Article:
New York sees uptick in Lottery plays despite added casino competition

in Lottery

Also hitting a new high was Lottery aid to education, finishing the fiscal year at $3.372 billion, about a third of total sales

GAMING: Scratch-off, draw ticket sales near $10B mark, while OTB revenues decline.

ALBANY — Despite new competition for gambling dollars, New York's Lottery games and video gaming parlors saw a modest increase in sales in the most recent state fiscal year.

A routine audit of Lottery operations reviewed by CNHI found that the Lottery and the computerized, slot-like machines they oversee churned out a gain of about 3 percent in the latest state fiscal year, which ended March 31.

That amounts to growth of nearly $300 million, with total sales achieving a record high of $9.97 billion.

Also hitting a new high was Lottery aid to education, finishing the fiscal year at $3.372 billion, about a third of total sales.

The growth in sales comes despite the fact that four non-tribal casinos have been added to New York's menu of gambling options over the past two years.

The del Lago Resort and Casino in Tyre, Rivers Casino & Resort in Schenectady and Tioga Downs Casino in Nichols opened in 2017. A fourth non-tribal casino, Resort World Catskills in the town of Thompson, opened in February. Those facilities were licensed after New Yorkers approved a constitutional amendment in 2013 to end the state prohibition on casino gambling.

Sales of Lottery instant tickets — known to players as scratch-off games — inched higher in both the 2017 and 2018 fiscal years, according to an independent audit by the Manhattan firm, Mitchell Titus. The firm's report accompanies the state gaming commission's annual report.

Scratch-offs are the most popular category of jackpot games in New York, generating $4.2 billion in sales in the past year.

Powerball, another popular jackpot game, ended the year with $408 million in sales, while Mega Millions racked up nearly $312 million in sales.

Lottery tickets are sold at approximately 17,500 licensed retail shops across the state. The retailers took in nearly $1.39 billion in commissions from the state-controlled games, an increase of nearly $43 million from one year earlier, the audit noted.

Retailers selling draw and instant game tickets get a 6 percent commission based on total tickets sold.

Daniel Hogan, a former state racing board commissioner and a Niagara Falls native who is now a consultant on government issues, said the recent growth in lottery sales is likely due in part to several highly-publicized jumbo jackpots in prize money.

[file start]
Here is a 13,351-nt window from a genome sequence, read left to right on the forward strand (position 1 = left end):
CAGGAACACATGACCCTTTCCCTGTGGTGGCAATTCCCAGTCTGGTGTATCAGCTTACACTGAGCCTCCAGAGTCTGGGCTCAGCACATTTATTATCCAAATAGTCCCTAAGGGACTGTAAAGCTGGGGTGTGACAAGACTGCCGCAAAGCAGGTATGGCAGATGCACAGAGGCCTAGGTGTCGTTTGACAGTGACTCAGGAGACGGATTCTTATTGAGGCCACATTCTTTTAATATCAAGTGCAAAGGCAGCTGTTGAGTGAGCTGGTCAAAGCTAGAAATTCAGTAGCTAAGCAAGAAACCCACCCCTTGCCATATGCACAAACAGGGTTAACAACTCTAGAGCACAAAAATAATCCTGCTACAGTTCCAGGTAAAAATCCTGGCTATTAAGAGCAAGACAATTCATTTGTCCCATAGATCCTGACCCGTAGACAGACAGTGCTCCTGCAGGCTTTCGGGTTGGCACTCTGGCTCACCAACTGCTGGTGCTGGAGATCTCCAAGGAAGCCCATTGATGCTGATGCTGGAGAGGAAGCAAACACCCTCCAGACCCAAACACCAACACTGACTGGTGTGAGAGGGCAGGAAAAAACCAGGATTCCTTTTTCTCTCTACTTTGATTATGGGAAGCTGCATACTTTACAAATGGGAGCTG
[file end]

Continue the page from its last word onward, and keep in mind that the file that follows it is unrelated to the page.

Lottery tickets, he noted, remain much more accessible for many consumers than casinos.

"I would say an increase of 3 percent is pretty decent," said Hogan. He also noted brisker sales also reflects growth in the national economy and higher sales tax collections for many New York counties.

While lottery games got a boost, the gaming commission's annual report shows gradually declining interest in wagering on horse racing through regional off track betting parlors.

The total OTB handle in the calendar year 2017 came in at $530.2 million, a decline of $28 million from a year earlier.

One reason for the drop, suggested Donald Groth, president of Catskill OTB, is a shift in demographics, with younger adults showing less interest in horse racing than their parents had.

"Many of the people who bet with us for decades are now in their graves and young people are not replacing them," Groth said. "They like choices with fast action from the devices they can hold in their hands."

Several other states have moved quickly to generate new revenue through commercial sports betting after the U.S. Supreme Court struck down a federal law that prohibited it outside Nevada.

In New York, however, lawmakers ended their 2018 session unable to reach agreement on a sports betting measure. Their failure to do so, said state Sen. John Bonacic, R-Orange County, the chairman of the Racing and Gaming Committee, could cost the state tens of millions of dollars.

"We lost an opportunity to maximize revenues for education," Bonacic said in an interview. "These other states will be eating our lunch now. "

Legislation is needed to allow OTB corporations to offer sports betting.

Two upstate casinos, in anticipation that the gaming commission will create sports betting regulations, have already struck partnership deals with companies that have sports betting platforms. Del Lago Casino and Resort in Tyre has been working on a sports book with DraftKings, while Tioga Downs in Nichols has said it is partnering with FanDuel for wagering on sports.

The Seneca Nation, which operates casinos in Niagara Falls, Buffalo and Salamanca, has signaled that it is reviewing "potential opportunities" to jump into sports betting. The Oneida Nation, which operates Turning Stone casino in Oneida County and two smaller gambling parlors in Madison County, has said it expects to move forward with a sports book "in the near future."

While some analysts suggest New York is approaching a saturation point for gambling availability, the competition for wagering dollars is likely to get more intense, said Gary Greenberg, a minority partner in the Vernon Downs racino.

He pointed out that a sprawling new casino built by MGM Grand will open in Springfield, Mass., later this month.

"It's already advertising in upstate New York," Greenberg said. "That is going to have an impact on New York."

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